In the Business Impact Analysis you identified the financial impacts for your organization of being down for an extended period of time. Running your business at half speed will only further cripple your long term business capabilities and will not ensure customer satisfaction. Reduce the disaster recovery footprint by eliminating non-essential applications rather than providing lower processing capabilities. Invest your disaster recovery budget wisely by supporting your business requirements in a disaster, and that means getting the right hardware. The last thing you want is your sales order desk telling customers to be patient because you can only process half the orders right now due to a disaster.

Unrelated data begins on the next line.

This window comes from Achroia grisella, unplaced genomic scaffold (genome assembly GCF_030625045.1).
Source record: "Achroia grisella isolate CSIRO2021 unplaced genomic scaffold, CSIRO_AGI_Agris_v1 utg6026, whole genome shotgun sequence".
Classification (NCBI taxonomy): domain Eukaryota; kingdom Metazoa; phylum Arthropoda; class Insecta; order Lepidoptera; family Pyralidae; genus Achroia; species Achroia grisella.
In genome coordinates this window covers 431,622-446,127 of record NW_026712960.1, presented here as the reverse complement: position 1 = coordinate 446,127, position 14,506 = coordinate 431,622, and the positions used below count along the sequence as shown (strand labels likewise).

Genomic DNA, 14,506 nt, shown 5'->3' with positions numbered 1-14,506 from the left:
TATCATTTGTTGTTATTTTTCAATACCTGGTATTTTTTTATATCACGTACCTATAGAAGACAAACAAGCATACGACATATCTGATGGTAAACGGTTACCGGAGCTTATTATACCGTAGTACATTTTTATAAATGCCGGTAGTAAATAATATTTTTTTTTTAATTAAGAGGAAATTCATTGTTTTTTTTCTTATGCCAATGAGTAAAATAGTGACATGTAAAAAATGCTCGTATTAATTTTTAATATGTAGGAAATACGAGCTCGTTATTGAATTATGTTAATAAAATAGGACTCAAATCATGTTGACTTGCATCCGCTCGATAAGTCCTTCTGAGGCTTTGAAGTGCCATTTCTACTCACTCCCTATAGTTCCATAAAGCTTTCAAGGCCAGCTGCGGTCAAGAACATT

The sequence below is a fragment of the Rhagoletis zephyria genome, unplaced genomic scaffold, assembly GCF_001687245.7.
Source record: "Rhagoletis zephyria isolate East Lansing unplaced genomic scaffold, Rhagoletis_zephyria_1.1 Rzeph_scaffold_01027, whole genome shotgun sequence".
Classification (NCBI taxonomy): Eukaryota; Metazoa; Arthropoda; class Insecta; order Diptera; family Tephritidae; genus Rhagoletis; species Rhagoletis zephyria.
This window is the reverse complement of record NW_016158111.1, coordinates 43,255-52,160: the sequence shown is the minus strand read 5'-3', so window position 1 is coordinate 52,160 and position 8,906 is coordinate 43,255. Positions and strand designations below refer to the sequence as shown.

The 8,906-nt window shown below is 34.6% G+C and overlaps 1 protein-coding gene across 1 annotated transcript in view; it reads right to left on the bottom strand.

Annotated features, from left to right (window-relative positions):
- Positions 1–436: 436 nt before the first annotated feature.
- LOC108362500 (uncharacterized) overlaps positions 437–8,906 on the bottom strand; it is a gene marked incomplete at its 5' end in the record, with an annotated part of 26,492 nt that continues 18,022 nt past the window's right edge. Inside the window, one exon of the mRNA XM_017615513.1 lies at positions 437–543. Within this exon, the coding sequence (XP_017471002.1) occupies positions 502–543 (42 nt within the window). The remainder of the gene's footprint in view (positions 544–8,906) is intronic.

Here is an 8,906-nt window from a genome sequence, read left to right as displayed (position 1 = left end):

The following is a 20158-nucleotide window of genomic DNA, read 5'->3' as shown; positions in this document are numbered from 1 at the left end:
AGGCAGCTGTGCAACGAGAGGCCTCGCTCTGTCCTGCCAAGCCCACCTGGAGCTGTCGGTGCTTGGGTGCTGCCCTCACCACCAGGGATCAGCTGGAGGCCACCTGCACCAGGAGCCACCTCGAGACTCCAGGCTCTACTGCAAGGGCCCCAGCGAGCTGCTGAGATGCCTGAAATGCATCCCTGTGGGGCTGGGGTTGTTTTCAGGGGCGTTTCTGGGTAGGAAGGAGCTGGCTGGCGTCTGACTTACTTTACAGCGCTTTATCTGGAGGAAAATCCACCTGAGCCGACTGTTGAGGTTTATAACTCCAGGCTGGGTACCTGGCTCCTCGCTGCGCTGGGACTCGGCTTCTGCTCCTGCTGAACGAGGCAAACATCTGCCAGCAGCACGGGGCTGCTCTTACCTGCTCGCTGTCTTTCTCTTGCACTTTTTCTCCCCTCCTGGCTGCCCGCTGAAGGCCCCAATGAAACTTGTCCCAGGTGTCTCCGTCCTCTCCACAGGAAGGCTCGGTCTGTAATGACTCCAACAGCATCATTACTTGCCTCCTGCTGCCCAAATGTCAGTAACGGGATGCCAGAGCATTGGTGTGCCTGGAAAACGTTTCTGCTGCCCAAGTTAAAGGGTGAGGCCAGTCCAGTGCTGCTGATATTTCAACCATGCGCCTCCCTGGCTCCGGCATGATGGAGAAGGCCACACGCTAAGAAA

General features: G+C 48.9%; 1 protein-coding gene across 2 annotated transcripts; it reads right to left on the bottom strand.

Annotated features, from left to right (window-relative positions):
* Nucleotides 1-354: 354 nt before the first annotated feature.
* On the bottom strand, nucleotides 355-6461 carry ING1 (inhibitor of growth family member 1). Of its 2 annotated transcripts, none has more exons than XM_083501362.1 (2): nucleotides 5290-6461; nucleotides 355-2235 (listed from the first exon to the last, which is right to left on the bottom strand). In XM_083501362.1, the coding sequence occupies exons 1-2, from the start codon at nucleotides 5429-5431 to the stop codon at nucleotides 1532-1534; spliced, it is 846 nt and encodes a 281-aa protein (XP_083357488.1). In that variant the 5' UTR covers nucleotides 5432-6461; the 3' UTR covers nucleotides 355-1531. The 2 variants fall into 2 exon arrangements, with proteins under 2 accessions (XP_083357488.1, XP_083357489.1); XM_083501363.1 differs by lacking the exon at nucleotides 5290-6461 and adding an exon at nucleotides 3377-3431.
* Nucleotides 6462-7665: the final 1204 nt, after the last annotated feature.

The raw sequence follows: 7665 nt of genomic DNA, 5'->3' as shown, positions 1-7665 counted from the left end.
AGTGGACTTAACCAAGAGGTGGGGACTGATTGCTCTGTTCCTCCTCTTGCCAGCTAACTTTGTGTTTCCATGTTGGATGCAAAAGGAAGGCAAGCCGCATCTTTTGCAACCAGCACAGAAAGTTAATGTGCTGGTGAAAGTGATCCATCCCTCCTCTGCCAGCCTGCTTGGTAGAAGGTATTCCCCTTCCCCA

The Human Element
What if you declared a disaster and your staff did not show? Your servers can’t recover themselves. Many companies have plans that address their equipment requirements and recovery processes but often underestimate the amount of staff required to successfully execute their plan. Equipment only works if somebody is able to operate it. In Gulf Coast hurricanes, it has happened that key personnel have been displaced or unavailable due to health risks or personal priorities. When regional disasters hit, transportation within the area can be difficult and may result in your staff being unable to reach their assigned locations. Equipment may be accessible, but it will be ineffective if your staff cannot access the recovery site.